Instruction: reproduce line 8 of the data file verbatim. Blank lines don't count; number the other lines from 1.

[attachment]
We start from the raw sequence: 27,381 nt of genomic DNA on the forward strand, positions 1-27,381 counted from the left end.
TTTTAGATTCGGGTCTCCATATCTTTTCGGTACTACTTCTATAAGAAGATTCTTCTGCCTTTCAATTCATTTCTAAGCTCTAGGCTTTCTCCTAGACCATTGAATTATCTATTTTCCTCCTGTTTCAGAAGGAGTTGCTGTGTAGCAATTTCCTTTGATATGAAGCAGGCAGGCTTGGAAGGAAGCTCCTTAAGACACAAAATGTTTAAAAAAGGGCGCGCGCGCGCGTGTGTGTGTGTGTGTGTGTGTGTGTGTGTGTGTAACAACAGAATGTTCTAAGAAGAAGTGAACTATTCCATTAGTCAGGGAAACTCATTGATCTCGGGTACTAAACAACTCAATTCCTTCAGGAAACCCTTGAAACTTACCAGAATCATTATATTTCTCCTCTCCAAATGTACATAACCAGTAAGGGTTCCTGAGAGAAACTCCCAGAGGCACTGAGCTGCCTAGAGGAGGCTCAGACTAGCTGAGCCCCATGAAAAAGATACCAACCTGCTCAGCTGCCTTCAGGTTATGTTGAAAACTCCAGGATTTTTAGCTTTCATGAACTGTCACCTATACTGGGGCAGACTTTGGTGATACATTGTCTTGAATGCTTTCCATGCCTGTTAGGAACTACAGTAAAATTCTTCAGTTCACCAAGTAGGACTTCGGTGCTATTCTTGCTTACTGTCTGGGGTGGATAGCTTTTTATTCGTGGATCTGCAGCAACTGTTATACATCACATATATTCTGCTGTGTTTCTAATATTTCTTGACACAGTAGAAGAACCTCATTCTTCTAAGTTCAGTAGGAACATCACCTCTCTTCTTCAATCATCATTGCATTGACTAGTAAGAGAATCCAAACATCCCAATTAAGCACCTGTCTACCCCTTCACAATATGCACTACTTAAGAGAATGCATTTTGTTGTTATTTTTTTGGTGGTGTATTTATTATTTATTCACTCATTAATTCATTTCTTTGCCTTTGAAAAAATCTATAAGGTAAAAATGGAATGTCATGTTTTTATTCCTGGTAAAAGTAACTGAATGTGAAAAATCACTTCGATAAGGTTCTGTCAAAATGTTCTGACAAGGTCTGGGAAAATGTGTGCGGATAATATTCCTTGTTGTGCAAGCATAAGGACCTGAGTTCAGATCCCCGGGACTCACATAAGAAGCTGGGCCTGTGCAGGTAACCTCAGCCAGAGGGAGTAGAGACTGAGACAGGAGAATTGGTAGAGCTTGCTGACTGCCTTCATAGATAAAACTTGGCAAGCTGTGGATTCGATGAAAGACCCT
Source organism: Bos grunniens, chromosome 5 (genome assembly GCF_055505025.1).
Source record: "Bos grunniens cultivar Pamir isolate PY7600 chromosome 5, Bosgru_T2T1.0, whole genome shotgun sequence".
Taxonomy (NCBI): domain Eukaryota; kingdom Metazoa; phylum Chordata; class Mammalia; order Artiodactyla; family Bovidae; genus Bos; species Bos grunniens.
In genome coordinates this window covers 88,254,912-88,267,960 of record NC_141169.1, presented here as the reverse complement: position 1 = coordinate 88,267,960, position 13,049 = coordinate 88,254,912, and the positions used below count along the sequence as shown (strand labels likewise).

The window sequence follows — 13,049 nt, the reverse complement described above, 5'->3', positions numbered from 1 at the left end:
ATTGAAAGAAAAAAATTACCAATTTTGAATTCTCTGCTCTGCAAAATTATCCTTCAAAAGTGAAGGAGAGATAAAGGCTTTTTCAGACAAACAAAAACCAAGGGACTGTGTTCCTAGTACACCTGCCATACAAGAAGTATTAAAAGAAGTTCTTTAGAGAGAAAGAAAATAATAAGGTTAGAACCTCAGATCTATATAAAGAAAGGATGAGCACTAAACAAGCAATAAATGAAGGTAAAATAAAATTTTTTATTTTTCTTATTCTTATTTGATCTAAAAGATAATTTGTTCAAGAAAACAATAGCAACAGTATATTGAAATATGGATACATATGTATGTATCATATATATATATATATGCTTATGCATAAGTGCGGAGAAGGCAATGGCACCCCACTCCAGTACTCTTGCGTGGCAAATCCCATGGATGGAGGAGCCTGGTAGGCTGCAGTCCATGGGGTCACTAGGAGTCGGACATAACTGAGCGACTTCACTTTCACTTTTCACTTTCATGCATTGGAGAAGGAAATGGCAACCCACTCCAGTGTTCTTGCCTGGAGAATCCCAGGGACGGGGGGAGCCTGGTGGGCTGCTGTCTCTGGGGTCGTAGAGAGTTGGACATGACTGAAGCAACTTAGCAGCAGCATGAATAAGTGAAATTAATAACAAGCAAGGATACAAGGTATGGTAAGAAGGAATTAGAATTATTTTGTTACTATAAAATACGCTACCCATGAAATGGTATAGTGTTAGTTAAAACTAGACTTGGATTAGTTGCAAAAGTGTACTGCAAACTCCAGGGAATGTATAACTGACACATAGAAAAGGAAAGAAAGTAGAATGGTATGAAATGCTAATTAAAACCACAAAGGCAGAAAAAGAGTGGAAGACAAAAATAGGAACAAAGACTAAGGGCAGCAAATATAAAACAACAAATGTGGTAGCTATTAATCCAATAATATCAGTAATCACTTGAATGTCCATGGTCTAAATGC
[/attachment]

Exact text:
ATTGAAAGAAAAAAATTACCAATTTTGAATTCTCTGCTCTGCAAAATTATCCTTCAAAAGTGAAGGAGAGATAAAGGCTTTTTCAGACAAACAAAAACCAAGGGACTGTGTTCCTAGTACACCTGCCATACAAGAAGTATTAAAAGAAGTTCTTTAGAGAGAAAGAAAATAATAAGGTTAGAACCTCAGATCTATATAAAGAAAGGATGAGCACTAAACAAGCAATAAATGAAGGTAAAATAAAATTTTTTATTTTTCTTATTCTTATTTGATCTAAAAGATAATTTGTTCAAGAAAACAATAGCAACAGTATATTGAAATATGGATACATATGTATGTATCATATATATATATATATGCTTATGCATAAGTGCGGAGAAGGCAATGGCACCCCACTCCAGTACTCTTGCGTGGCAAATCCCATGGATGGAGGAGCCTGGTAGGCTGCAGTCCATGGGGTCACTAGGAGTCGGACATAACTGAGCGACTTCACTTTCACTTTTCACTTTCATGCATTGGAGAAGGAAATGGCAACCCACTCCAGTGTTCTTGCCTGGAGAATCCCAGGGACGGGGGGAGCCTGGTGGGCTGCTGTCTCTGGGGTCGTAGAGAGTTGGACATGACTGAAGCAACTTAGCAGCAGCATGAATAAGTGAAATTAATAACAAGCAAGGATACAAGGTATGGTAAGAAGGAATTAGAATTATTTTGTTACTATAAAATACGCTACCCATGAAATGGTATAGTGTTAGTTAAAACTAGACTTGGATTAGTTGCAAAAGTGTACTGCAAACTCCAGGGAATGTATAACTGACACATAGAAAAGGAAAGAAAGTAGAATGGTATGAAATGCTAATTAAAACCACAAAGGCAGAAAAAGAGTGGAAGACAAAAATAGGAACAAAGACTAAGGGCAGCAAATATAAAACAACAAATGTGGTAGCTATTAATCCAATAATATCAGTAATCACTTGAATGTCCATGGTCTAAATGC